Jesus thinks the time has come to truly teach the disciples who it is he is. After quizzing them about who he isn’t–John the Baptist, Elijah, or another prophet–Peter seems to indicate that they know the Jesus is the Messiah. Jesus then gets on to the heavier lifting of teaching what being a Messiah entails. When they hear that there will be suffering, and death, and then he will rise again in three days, Peter, the very same Peter who recognized Jesus as his Messiah, rebukes him.
The disciples, or Peter at the very least, do not want a Messiah who has to suffer or die. This was not the Messiah they were picturing. During this time when Hebrews, and other nations were under the heel of an oppressive empire they pictured a heroic Messiah, a conquering Messiah, a militaristic Messiah, no doubt armed to the teeth weaponized and ready to fight and show the might of the nation. Instead, they get Jesus, humble, tradesman, child of podunk. Instead they get Jesus who continues to balk at the tradition, and questions authority, but does not quite call for an out and out rebellion. Instead they get Jesus, who fully admits that he is going to suffer, Jesus who says that the first will come last, Jesus who has come to serve, Jesus, the kind of Messiah that no one pictured.
When Jesus talks about suffering as a part of not just discipleship, but also Messiahood, it is too much for Peter to bear. That he should preach this openly, this kind of humility and radical understanding of what it takes to follow God, this kind of humility in the one we understand to be the Lord and Savior is just too much. It is here that Peter rebukes Jesus.
Jesus holds nothing back here. He rebukes Peter in return, and says that it is Satan that whispers that this suffering and death is not near me. “Get behind me Satan” is Jesus’s exact response.
Then he calls all the disciples together and urges them to “take up your cross and follow me.” Because this isn’t just about what Jesus Christ, the Messiah is willing to sacrifice in order to save us. It is also about what our response is to that sacrifice. Today, in an age of masks and vaccines and natural disasters, I hear Jesus’s words very sharply. I hear them as words of personal responsibility. Jesus did not die on the cross so that we can leave our responsibilities on the side of the road.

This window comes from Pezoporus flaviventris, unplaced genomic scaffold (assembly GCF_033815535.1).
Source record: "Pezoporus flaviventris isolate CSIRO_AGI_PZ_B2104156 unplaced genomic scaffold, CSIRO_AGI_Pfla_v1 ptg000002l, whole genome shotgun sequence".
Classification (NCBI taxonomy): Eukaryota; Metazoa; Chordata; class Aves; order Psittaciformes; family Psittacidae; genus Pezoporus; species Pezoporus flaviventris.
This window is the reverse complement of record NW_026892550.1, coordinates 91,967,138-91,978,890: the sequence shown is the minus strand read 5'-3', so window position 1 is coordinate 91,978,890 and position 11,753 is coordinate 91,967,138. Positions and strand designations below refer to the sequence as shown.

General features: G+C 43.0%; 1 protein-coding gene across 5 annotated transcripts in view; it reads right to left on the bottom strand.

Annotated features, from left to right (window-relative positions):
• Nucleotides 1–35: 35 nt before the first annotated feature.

After all of this rebuking, is it any wonder that Jesus says, oh and by the way, the time has come. If you want to save the world, then I suggest you get your shit together and follow me. Because the only way we are going to get through this, is if we are all working together to pull our weight–because this taking care of creation thing, this being in the community thing, this discipleship thing, is a group project.
And that is good news, because I need to hear that we can all do our part in all of this. I need to hear that there are considerations beyond this world right now. I need to hear that God has already done the heavy cross lifting for us. It makes it easier to lift my own as I face the world today.
How about you, what passage is speaking to you this week today? Share with us where you are in the RCL texts.
Katy Stenta is a solo pastor at a tiny Presbyterian church that is bigger on the inside in Albany, NY since 2010 and blogs prayers & Narrative Lectionary at http://www.katyandtheword.com She is also the co-founder of the fledgling TrailPraisers inclusive Worship. When she is not dreaming up projects and ideas, some of which creep into the church, she plays with her three boys-boys or goes and visits her husband at the library, while he works, to read.
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2 thoughts on “RCL: Get it Together”
As usual in recent months, I’m a bit late to this conversation. I’m looking at the Mark passage through the lens of Suicide Prevention (Day, Week, Month). https://beachtheology.com/2021/09/10/break-the-silence-shatter-the-stigma-talk-about-suicide-now/
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